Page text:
ST PAUL, Minn. – A group of aerial athletes recently tested their limits at the Twin Cities Trapeze Center, gracefully spinning from suspended ropes, and swinging 22 feet in the air.
These performers were unlike any the Twin Cities Trapeze Center had ever hosted.
They are paralyzed, knowing movement mostly by wheelchair.
The opportunity to overcome obstacles high in the air started as an idea over Facebook, after many in the aerialist community learned about a California performer's paralyzing trapeze accident.
Tresa Honaker, a renowned aerialist from Grass Valley, California, came back to her native Minnesota to try to get back in the air for the first time since her accident in Janurary of 2012. Honaker was practicing a fabric routine and fell 15 feet, landing head first and severing her spine.
"It was extremely sad for me and I said, oh no, not this," said Honaker. "I knew right away I had done something really bad. It was like an electric shock had gone up through my spine. I didn't have the wrap taut properly. I literally shot myself into the ground, I did something and it didn't catch me."
In Minnesota, Elizabeth Skwiot understood the sadness. She owns an aerial Pilates company called Aerialates. Skwiot only knew Honaker by Facebook, and invited Honaker home to Minnesota to get back in the air for the first time.
"I love aerial work, I love it, so to see people hurt by it and come back to it," said Skwiot. "I think in some ways you could see the chair or paralysis as an obstacle, but you could also see it as an opportunity because anytime you have a limitation creatively it forces you in some ways to be more creative, so I am excited to see what we can do."
Two other performers with spinal cord injuries also joined in to experiment with trapeze and aerial movement to once again feel the freedom of flight.
Dwayne Scheuneman is the owner of a Florida dance company, but was visiting Minnesota to teach adaptive dance classes. He was injured in a diving accident in 1995.
"The first time I ever got out of my chair and started flying, so I loved it," said Scheuneman, who is paralyzed from the chest down.
Angelique Lele, of Minneapolis, embraced the first chance to climb. She was paralyzed in a static trapeze fall in June of 2012.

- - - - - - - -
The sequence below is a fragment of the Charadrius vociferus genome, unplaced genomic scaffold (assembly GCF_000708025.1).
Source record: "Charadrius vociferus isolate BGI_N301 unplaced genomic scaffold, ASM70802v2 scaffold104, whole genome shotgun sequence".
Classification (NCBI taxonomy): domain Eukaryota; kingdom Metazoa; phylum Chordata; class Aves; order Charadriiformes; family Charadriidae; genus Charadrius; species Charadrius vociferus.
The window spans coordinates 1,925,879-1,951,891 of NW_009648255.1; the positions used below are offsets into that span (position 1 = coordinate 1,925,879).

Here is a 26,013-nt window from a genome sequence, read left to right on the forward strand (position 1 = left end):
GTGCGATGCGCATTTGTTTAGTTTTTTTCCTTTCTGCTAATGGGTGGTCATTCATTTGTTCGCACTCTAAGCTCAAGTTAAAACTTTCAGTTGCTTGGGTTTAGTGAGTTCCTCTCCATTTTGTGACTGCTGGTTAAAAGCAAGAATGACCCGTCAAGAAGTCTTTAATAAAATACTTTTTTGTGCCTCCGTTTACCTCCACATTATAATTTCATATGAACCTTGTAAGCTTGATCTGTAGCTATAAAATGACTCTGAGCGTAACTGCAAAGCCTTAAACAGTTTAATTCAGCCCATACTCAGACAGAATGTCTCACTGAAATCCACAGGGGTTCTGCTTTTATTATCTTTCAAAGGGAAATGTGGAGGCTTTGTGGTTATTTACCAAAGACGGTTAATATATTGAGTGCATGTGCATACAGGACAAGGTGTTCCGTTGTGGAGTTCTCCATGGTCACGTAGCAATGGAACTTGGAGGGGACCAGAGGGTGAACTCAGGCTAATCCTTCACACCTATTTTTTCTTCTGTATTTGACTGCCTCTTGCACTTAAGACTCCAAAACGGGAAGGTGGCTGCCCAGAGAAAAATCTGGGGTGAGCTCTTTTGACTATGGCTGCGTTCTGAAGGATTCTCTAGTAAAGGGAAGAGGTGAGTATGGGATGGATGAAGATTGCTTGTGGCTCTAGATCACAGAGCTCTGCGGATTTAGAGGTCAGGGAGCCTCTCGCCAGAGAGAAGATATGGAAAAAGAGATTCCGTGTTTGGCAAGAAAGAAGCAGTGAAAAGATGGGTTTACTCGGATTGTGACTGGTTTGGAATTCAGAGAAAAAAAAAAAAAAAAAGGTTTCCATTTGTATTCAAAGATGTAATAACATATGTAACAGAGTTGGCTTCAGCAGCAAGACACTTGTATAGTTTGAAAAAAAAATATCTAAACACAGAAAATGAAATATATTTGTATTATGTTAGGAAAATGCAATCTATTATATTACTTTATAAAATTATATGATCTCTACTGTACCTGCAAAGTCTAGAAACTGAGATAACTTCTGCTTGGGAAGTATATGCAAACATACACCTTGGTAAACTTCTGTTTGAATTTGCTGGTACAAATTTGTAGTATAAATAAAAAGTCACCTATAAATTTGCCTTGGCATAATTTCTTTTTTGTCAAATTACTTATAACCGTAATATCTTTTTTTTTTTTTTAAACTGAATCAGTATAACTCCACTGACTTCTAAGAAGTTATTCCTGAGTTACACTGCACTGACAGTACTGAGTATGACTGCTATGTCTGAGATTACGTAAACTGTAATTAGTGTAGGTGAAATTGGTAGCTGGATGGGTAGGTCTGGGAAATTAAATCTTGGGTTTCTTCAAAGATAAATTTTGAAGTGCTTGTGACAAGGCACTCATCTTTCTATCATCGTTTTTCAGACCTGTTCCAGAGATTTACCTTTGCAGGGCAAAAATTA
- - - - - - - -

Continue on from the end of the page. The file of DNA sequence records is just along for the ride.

"Listen. It's not always great. I am not going to lie to you, but if I sat in how bad it could be then I would miss something like this coming along, and this is an opportunity that is to me – amazing," said Lele. "I still love the sport. It gave me so much and I think it will continue to give me so much."
Lele climbed 22 feet into the air and swung from the flying trapeze, with the help of the center's owners, Katie and Jake Kimball. A serene smile appeared on her face as she stepped off the platform, held the bar tightly in her hands, and left her pain behind.
"It feels like recess when you are a kid. You just close your eyes and just go," said Lele. "This girl wants to fly."
All of the paralyzed athletes learned discovery can be stronger than any disability. Honaker ended her performance with her wheels in the air, attached to bungee cords, swinging high in a brave ballet.
"It's the lightest wheelchair in the world – its 10 pounds – total. My idea was this could give my legs a place strap them in and see how much I can start going up again," said Honaker, who said she was able to afford her wheelchair after a grant from the Challenged Athletes Foundation.
Honaker is the founder of the Air Aligned aerial dance group, and still teaches classes. She said she's gaining strength by rehabilitation and physical therapy at SCI-Fit, a California clinic specializing in the rehabilitation for spinal cord injuries.
"It's an injury, but people treat it like a sentence. Because it's not life threatening like cancer, it doesn't get a lot of focus of curing it and healing it," said Honaker.
The experience at the Twin Cities Trapeze Center was further proof, the sentence has lifted.
"You live your life in motion and then all of the sudden part of your body is unplugged, so it's a life changer. People reaching out allowing me to feel those thing again, that freedom of mobility, it's huge," said Honaker.